I barely know how to start this post, or write it. It was the story of the recipe that turned into three. Our saga begins with our protagonist (that would be me) adapting a Richard Olney recipe for stuffed savoy cabbage. Enter cabbage stage left. Enter stuffing stage right. The audience gasps.
Now, I don’t know what kind of uber-cabbages Olney was eating in the south of France, but as my imaginary heckler would say, “zat stuffing will nevarre feet in zat cabbage! Zat ees not a vrai Franche cabbage!”
I had a lot of extra stuffing. I mean I had 6 pork pastries and a meatloaf worth of extra stuffing. But like all good tales, our protagonist learned along the way and came to a happy conclusion. The learnings: that I prefer to stuff individual leaves to an entire cabbage, and that this stuffing makes a damn good meat pastry/pie! Yes valiant readers, unlike a French movie, this tale ends happily (and with no cigarettes or accordian music either!).
Continue reading “Pork Pastries with Pickled Onions, or The Stuffed Cabbage That Kept On Giving”
I’ve decided that in my quest to make great comfort/peasant food, I must become good at pastry. Historically, I’ve always leaned on Lisl for that task, because really, what’s not to avoid? There is so much conflicting advice out there! Use butter, no, vegetable shortening! Food processor, no, scraper, no, hands! Rest and chill, no, use directly! 2 to 4 tbsp of ice water max!!! but don’t be surprised if you use more! Isn’t this part of cooking meant to be a science?
Anyone who has read the last chapter of The Man Who Ate Everything knows what I am talking about — he researched a zillion different permutations for the perfect pie crust, and ended up getting a master demonstration from a baking queen who threw it all out the window and took him by surprise with her technique.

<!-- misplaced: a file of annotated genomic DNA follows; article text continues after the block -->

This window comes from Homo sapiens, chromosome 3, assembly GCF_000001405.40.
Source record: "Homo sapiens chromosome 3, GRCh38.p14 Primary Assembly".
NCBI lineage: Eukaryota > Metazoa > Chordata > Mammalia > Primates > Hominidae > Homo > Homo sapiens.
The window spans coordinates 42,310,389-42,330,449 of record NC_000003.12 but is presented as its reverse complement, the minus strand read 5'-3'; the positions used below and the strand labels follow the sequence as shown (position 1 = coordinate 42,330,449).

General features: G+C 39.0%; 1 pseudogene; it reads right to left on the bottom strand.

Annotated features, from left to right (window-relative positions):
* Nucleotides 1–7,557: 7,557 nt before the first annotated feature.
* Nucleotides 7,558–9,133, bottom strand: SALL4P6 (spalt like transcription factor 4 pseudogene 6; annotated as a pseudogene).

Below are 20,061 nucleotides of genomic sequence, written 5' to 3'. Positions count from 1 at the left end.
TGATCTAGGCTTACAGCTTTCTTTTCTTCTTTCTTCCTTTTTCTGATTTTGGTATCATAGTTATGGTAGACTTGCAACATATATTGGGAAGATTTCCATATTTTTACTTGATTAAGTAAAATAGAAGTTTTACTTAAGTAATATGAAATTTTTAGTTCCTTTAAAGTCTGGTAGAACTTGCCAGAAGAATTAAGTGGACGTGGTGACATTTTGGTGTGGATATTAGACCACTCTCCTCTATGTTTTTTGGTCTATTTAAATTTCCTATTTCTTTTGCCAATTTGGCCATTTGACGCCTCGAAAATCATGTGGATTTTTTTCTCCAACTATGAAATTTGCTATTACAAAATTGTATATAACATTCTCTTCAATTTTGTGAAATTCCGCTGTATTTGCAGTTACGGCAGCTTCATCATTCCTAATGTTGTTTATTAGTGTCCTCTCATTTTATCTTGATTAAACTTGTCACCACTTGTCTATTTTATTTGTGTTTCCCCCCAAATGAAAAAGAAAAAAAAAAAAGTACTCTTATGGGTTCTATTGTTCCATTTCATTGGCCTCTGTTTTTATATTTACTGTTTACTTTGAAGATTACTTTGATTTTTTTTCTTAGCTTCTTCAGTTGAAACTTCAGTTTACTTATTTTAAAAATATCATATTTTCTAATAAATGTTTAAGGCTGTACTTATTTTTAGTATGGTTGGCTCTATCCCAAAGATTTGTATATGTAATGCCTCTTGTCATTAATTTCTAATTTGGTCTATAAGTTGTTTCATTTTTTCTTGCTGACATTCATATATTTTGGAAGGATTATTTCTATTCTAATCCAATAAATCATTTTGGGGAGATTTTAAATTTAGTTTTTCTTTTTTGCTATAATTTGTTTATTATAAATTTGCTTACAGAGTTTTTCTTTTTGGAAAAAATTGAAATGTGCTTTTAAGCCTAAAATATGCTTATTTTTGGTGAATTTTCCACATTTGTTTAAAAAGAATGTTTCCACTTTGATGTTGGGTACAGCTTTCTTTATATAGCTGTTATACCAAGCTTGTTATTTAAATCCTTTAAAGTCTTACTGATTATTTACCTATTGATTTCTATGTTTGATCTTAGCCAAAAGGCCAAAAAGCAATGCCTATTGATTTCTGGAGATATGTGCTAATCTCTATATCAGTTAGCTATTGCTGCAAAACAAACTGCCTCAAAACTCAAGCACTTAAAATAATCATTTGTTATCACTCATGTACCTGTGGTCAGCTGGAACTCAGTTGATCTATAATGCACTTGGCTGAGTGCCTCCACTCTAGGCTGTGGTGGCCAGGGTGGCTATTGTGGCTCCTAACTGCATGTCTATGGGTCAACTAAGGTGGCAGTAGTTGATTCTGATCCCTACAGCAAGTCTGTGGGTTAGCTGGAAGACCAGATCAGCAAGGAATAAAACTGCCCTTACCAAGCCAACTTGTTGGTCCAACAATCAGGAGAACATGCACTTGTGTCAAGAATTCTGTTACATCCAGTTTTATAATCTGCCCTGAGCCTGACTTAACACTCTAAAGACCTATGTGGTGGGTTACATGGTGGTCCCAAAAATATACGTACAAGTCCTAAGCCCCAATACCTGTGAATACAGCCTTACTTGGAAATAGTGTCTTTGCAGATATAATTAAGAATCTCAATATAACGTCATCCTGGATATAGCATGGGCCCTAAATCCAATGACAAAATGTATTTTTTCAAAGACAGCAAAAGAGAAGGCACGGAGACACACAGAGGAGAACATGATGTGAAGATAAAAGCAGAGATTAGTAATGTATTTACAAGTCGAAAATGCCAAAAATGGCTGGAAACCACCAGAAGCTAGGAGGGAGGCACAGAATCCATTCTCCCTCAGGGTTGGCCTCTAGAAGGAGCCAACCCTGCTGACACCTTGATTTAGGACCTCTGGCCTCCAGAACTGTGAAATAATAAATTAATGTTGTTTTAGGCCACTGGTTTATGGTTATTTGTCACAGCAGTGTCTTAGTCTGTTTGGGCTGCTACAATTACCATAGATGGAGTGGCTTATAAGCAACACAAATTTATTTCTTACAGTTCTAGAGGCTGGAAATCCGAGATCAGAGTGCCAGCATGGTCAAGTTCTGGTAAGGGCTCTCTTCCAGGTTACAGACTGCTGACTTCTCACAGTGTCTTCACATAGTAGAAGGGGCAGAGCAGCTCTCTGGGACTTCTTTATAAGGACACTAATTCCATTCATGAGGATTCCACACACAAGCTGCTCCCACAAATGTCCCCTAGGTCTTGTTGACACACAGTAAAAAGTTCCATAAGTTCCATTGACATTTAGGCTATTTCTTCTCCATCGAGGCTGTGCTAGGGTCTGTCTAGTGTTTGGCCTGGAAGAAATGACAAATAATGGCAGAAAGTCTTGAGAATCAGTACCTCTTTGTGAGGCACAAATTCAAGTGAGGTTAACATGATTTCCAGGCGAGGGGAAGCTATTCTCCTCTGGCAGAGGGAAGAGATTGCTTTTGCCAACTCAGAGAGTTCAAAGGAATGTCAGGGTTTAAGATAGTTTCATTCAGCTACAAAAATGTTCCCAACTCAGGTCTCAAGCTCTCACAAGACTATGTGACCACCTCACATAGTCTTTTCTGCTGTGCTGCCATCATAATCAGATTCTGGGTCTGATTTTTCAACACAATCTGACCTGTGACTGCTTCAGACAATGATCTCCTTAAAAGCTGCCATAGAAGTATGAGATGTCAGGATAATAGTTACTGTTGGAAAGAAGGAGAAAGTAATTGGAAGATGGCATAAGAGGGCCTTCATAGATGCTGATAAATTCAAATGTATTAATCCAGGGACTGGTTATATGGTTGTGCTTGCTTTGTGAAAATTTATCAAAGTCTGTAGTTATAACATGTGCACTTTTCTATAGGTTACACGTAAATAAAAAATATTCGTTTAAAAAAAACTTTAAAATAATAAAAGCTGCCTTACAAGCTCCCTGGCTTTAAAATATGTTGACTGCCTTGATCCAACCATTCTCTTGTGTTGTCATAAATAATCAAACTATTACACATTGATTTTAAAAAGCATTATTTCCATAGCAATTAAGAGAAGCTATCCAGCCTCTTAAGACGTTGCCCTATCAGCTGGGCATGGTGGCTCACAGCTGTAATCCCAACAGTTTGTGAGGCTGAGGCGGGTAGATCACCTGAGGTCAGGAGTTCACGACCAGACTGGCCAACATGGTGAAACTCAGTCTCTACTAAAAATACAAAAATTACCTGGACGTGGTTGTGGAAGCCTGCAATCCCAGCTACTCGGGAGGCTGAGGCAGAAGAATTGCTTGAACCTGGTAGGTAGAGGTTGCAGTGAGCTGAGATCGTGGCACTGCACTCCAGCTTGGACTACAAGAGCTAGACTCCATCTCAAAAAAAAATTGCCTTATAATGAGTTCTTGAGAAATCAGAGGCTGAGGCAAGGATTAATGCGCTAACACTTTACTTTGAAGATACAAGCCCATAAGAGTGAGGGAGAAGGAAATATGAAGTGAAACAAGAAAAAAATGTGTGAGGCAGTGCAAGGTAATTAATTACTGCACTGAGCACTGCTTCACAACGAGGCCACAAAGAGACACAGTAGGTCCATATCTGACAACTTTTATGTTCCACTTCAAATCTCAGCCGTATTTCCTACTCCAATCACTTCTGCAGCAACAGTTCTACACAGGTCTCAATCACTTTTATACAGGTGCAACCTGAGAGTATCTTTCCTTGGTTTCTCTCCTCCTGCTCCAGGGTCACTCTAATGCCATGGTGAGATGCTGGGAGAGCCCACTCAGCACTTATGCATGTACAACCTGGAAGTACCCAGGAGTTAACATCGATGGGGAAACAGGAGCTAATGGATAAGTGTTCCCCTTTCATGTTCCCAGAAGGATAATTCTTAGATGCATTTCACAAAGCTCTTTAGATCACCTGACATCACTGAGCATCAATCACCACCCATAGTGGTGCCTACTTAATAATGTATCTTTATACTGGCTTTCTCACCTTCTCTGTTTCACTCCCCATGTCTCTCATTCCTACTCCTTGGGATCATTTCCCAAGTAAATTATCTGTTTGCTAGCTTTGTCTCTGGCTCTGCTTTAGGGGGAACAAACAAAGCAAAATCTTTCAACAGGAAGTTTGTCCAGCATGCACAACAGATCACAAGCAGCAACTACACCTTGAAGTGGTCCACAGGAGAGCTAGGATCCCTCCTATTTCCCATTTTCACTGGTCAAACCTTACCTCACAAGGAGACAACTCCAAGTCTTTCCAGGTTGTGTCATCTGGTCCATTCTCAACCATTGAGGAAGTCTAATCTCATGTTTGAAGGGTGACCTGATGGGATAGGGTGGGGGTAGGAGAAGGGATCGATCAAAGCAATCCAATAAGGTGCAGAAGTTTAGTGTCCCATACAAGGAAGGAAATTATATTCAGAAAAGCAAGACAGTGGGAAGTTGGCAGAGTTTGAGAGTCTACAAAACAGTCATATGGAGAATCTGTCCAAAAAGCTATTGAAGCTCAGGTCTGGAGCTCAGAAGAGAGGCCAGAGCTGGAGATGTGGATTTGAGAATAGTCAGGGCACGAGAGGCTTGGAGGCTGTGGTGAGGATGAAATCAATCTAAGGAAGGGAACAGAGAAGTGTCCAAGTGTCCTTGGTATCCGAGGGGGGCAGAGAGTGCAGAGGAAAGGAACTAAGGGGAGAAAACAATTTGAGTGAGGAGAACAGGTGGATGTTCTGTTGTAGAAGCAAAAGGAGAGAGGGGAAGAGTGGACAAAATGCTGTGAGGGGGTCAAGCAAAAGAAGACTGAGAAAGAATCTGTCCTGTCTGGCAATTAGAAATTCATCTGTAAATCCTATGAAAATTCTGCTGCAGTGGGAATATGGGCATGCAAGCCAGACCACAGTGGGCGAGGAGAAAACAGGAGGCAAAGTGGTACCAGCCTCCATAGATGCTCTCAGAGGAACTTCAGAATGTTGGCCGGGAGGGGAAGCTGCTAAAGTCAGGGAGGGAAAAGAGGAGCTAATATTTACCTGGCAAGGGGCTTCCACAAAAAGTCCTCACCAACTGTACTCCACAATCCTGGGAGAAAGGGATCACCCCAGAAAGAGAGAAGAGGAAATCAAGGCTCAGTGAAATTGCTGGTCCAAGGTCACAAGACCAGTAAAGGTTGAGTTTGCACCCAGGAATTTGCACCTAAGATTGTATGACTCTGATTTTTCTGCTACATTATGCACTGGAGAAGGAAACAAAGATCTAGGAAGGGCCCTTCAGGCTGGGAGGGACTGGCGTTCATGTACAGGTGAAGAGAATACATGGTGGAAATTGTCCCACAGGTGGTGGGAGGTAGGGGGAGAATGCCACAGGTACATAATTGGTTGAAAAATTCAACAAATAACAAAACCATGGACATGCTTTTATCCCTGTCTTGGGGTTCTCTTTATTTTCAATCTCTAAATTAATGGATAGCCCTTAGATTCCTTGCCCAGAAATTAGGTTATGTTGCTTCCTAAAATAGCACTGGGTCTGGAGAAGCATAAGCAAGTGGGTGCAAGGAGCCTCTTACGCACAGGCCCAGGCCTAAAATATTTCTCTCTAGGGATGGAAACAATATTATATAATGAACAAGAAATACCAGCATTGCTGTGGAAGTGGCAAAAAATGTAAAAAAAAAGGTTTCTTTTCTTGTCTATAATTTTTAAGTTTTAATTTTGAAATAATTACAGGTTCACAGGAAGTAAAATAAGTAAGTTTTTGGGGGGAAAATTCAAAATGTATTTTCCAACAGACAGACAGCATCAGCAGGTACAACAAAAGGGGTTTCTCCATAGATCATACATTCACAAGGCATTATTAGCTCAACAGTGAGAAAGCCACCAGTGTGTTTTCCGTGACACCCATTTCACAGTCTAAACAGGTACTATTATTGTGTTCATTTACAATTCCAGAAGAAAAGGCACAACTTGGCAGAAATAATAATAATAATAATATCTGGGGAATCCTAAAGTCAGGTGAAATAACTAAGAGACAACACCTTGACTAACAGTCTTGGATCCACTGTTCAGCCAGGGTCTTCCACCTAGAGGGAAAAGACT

I made two decisions. I decided to avoid Crisco and stick to butter, and I focused my reading on three sources: a Nov 2004 Gourmet article I had on the shelf, a post from Shuna at Eggbeater, and a post from Elise at Simply Recipes. Because Shuna’s site was down earlier for some reason, tonight’s attempt at flaky pastry focused on Elise’s approach.
It wasn’t pretty.
It was a bit stressful.
But it actually turned out quite tasty.
One small step towards conquering my discomfort with baking.
Lisl watched me work with bemused expression on her face, and some helpful advice. My target was a marvelous farro and mushroom pie recipe I saw in November’s Gourmet, in their vegetarian Thanksgiving menu. Most bloggers who tried this recipe agreed that it is wise to amp up the flavor a bit more than the original, but it is a good starting point and there are lots of different directions you can take the filling — I added spinach and parsley. It was the first time I had worked with farro and I quite liked it.
Gourmet’s Farro and Mushroom Pie